GN Hearing CEO Gitte Aabo highlights the significant unmet needs of hearing impairment patients, the role of private companies like GN in fighting against stigmas surrounding hearing aids, the digital innovations occurring in the space, and her leadership strategy moving forward.


Two years ago, you left LEO Pharma to take over at GN Hearing. For you personally, why was it the right time to make this change?

I spent 27 years at LEO Pharma, first joining the company as an assistant in finance. When I was elected CEO, I reflected on the fact that my contribution to the company would be limited by time spent in the role. After seeing others stay in the company for too long, I wrote myself a letter to serve as a reminder to avoid getting too comfortable in this position.

This allowed for an open conversation with the board, and we discussed that following more than 10 years as CEO, it would be time for the company and myself to move on. Consequently, LEO Pharma was able to easily transition the role of CEO to Catherine Mazzacco and I – later – moved to GN Hearing.


What was it about GN Hearing that attracted you to the company?

Before I joined GN Hearing as CEO, I was a member of the board and therefore familiar with the company. I was attracted to GN Hearing because of the company’s strong purpose: to make life sound better. The products GN Hearing manufactures make a significant difference to people’s lives and this sense of changing people’s lives for the better was important for me when initially joining the board and then accepting the role of CEO. Moreover, I was interested in a change and inspired by the shorter development timelines in the MedTech industry compared to pharmaceuticals.


From a management perspective, what did you have to do to navigate the company through the last two years through the COVID-19 pandemic?

COVID began impacting GN Hearing in January 2020 with manufacturing suspended for several weeks in our large production sites in China. In the middle of March 2020, when the entire world shut down, GN Hearing’s sales were significantly affected and dropped almost 80 percent. Immediately, cost-saving measures were put in place due to the uncertainty of the future and to maintain cash in hand. However, GN Hearing and its business model are centred around innovation. We continued investing in R&D and we’re proud to deliver a remote solution for fitting hearing aids to the market by April 2020.

From a leadership point of view, it was like running an emergency unit. There was no time to do different tests, we needed to start working and then make adjustments along the way to ensure we controlled our cash and minimized the immediate effects of the pandemic.


What is the perspective for GN Hearing as we begin to emerge from this period?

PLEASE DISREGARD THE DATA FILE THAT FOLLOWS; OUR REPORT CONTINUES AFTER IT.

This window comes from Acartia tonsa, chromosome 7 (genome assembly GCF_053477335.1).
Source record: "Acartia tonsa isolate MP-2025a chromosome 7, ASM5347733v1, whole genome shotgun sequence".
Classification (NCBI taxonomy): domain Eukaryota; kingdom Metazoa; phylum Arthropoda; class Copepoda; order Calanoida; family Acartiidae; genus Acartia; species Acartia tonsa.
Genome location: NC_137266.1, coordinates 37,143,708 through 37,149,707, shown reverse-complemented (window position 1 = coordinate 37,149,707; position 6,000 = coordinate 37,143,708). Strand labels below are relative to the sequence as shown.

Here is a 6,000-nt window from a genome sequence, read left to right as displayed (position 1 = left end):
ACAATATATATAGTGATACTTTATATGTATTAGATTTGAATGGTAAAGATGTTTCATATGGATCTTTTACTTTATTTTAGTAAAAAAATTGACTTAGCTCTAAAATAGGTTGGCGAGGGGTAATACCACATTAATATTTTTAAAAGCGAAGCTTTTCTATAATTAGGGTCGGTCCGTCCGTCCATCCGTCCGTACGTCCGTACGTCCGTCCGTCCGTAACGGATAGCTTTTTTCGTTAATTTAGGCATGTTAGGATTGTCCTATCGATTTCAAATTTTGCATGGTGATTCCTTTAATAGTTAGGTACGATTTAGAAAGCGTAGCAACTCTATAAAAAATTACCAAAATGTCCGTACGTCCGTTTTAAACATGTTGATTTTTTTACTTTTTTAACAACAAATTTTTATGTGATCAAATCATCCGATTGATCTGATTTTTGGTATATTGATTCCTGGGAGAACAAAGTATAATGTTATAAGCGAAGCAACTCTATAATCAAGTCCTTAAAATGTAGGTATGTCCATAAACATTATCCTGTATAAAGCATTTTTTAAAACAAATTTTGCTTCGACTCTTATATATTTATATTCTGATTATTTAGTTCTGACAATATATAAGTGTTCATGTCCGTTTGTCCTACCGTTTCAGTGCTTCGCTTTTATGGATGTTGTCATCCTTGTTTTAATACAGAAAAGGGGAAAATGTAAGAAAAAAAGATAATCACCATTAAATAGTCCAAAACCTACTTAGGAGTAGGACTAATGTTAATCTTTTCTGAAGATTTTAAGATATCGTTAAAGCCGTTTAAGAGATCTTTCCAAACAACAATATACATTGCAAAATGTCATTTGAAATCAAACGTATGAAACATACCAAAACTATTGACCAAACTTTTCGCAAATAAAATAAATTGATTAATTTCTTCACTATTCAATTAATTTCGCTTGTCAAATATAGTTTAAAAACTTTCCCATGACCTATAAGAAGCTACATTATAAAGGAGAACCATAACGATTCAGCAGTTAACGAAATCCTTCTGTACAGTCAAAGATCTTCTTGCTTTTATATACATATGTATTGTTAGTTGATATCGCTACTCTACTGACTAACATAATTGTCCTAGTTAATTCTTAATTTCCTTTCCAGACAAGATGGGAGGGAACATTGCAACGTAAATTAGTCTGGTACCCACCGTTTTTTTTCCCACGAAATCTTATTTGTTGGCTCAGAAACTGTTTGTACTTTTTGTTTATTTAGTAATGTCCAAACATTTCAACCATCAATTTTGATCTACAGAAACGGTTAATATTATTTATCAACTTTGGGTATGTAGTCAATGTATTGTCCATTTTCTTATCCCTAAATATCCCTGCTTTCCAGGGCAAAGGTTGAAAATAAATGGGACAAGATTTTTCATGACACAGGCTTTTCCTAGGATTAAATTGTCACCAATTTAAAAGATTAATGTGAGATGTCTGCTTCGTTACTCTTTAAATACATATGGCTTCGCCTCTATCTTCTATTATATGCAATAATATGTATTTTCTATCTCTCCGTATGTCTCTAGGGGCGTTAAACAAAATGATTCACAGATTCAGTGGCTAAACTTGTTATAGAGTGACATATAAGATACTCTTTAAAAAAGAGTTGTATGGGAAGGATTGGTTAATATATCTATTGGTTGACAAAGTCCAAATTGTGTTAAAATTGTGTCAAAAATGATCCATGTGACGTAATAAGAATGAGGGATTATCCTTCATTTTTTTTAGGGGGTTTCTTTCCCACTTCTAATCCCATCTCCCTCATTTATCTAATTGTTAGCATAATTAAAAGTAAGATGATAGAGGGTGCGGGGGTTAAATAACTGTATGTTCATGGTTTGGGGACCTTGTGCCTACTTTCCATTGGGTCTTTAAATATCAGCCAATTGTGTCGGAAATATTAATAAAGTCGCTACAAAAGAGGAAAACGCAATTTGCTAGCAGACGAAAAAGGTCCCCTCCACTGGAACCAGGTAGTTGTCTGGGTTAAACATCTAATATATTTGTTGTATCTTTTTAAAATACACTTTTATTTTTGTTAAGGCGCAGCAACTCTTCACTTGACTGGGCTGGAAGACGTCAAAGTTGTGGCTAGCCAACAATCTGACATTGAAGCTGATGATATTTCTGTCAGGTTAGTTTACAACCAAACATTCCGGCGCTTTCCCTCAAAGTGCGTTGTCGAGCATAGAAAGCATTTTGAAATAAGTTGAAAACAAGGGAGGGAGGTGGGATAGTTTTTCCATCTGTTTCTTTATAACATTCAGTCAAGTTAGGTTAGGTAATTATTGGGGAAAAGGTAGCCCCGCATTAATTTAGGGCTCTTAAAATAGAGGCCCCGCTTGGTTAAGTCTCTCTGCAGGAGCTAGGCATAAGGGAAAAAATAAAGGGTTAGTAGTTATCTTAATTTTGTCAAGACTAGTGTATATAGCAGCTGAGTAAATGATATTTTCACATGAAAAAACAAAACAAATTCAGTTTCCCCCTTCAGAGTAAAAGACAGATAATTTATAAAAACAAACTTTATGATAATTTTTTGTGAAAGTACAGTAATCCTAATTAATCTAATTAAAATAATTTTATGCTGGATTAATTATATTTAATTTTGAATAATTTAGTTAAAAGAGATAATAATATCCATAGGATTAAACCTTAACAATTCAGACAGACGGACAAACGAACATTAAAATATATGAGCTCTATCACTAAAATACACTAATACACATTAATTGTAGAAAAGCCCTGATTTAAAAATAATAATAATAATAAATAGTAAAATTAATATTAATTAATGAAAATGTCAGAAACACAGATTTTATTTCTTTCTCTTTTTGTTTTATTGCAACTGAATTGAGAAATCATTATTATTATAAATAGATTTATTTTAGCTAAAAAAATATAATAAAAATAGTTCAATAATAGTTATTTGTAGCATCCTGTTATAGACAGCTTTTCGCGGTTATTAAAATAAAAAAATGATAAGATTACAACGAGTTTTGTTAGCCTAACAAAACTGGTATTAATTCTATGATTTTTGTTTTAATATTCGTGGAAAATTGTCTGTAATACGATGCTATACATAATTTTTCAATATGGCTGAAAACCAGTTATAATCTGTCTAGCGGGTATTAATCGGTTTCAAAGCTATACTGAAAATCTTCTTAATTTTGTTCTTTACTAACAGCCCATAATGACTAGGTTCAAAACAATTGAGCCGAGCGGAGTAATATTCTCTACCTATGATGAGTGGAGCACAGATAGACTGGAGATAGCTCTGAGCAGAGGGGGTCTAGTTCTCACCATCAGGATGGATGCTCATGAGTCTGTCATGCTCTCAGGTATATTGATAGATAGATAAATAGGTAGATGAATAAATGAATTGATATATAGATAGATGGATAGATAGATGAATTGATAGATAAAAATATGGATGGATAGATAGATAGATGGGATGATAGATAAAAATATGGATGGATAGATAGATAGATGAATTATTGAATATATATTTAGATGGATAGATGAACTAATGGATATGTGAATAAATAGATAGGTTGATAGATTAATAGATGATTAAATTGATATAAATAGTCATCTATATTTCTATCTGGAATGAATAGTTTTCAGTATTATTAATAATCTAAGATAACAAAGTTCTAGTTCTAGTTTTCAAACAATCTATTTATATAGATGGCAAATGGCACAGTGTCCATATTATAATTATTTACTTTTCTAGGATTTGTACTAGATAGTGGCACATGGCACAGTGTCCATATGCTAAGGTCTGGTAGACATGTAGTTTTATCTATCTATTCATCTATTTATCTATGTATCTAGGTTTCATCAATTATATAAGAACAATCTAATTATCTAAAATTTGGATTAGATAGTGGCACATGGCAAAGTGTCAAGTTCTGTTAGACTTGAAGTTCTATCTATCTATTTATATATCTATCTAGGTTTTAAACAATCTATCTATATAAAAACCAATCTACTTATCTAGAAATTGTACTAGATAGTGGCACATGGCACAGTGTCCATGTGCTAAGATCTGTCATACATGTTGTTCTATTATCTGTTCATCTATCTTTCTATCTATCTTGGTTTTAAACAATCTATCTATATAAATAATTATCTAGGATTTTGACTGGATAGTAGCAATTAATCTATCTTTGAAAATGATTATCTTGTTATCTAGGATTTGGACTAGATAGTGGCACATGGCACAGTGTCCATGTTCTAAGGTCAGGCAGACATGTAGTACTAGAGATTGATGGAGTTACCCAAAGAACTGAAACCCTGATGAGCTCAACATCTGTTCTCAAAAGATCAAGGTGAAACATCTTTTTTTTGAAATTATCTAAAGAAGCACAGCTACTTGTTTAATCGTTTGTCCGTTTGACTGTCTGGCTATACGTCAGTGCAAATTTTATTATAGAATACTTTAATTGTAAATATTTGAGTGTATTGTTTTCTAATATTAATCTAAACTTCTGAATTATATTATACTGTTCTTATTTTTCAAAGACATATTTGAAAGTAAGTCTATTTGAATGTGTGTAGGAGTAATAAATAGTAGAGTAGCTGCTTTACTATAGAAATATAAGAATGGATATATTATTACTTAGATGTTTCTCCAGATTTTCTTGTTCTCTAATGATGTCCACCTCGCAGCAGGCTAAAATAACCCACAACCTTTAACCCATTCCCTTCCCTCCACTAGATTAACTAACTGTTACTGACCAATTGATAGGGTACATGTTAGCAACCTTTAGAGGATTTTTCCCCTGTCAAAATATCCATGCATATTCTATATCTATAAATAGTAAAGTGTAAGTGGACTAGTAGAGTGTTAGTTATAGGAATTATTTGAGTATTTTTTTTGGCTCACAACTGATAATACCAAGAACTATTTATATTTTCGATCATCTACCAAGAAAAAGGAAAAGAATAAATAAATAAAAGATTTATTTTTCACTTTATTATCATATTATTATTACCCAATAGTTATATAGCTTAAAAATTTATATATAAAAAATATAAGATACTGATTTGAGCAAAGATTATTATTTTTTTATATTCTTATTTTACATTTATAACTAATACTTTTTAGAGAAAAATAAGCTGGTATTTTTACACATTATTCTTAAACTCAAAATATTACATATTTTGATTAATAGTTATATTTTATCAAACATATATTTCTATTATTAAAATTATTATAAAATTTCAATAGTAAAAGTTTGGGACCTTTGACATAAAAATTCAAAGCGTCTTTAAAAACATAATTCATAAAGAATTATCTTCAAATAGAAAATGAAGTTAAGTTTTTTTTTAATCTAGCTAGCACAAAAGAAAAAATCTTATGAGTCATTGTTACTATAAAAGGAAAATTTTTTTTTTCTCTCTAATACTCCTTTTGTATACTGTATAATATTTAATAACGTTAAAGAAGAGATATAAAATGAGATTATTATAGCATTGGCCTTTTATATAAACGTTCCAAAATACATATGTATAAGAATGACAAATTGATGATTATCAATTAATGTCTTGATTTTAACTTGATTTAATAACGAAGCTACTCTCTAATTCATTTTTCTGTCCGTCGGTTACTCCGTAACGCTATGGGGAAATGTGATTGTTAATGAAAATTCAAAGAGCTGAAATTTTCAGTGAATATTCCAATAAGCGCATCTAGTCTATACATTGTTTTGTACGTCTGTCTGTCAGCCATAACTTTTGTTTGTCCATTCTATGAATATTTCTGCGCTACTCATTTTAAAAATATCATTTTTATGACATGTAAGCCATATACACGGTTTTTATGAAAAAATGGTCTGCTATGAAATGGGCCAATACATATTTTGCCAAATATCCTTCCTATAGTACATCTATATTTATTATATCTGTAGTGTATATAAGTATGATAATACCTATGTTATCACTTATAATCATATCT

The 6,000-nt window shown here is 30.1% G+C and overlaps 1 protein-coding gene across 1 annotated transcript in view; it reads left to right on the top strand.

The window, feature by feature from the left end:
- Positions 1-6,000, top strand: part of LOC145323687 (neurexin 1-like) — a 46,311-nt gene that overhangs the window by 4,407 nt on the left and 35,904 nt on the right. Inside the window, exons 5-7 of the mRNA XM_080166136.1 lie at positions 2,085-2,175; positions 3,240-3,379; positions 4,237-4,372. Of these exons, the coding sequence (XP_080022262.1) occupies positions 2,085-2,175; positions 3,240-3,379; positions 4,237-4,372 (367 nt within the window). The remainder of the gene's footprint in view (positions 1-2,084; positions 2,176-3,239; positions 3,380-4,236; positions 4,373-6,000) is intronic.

Many of GN Hearing’s key markets, such as the US, Europe, and parts of APAC, have come back strongly. However, it is a mixed picture with markets like Japan persistently affected by restrictions until the end of September.

From an employee perspective, there are also differences between regions. In Denmark, offices are operating at approximately half the capacity we had before COVID. Around the world, many are continuing to work from home. I believe this trend will continue into the future with some tasks more suited to being completed at home, allowing more flexibility in employees’ everyday lives.


What is the burden of untreated hearing loss on individuals?

By the age of 75, more than half of the population will experience age-related hearing loss. One of the main problems is that hearing loss has a profound impact on one’s ability to interact with others. This negatively impacts an individual’s social interactions, leads to feelings of loneliness, and affects cognitive health profoundly, impacting one’s mental wellbeing. Additionally, severe untreated hearing loss can cause a fivefold increase in the risk of developing dementia.

Furthermore, the whole hearing aid industry reaches only one in five individuals with hearing loss as wearing a hearing aid still carries a certain degree of stigma. Therefore, many individuals choose not to use one and suffer the consequences on their mental wellbeing through the lack of this crucial human sense.


What do you see as the role of private companies in fighting against this stigma?

It takes an average of seven years for a patient to see an audiologist from the onset of their hearing loss. However, the impact on the activity in the brain from hearing loss is noticeable in those first seven years. Consequently, we have a role as an industry to innovate with different product offerings to tap into this segment.

GN Hearing has conducted extensive consumer research to understand the factors preventing people from wearing a hearing aid. The stigma primarily concerns the hearing aid itself and its perception of old age as opposed to the individual’s loss of hearing and the act of telling people about it.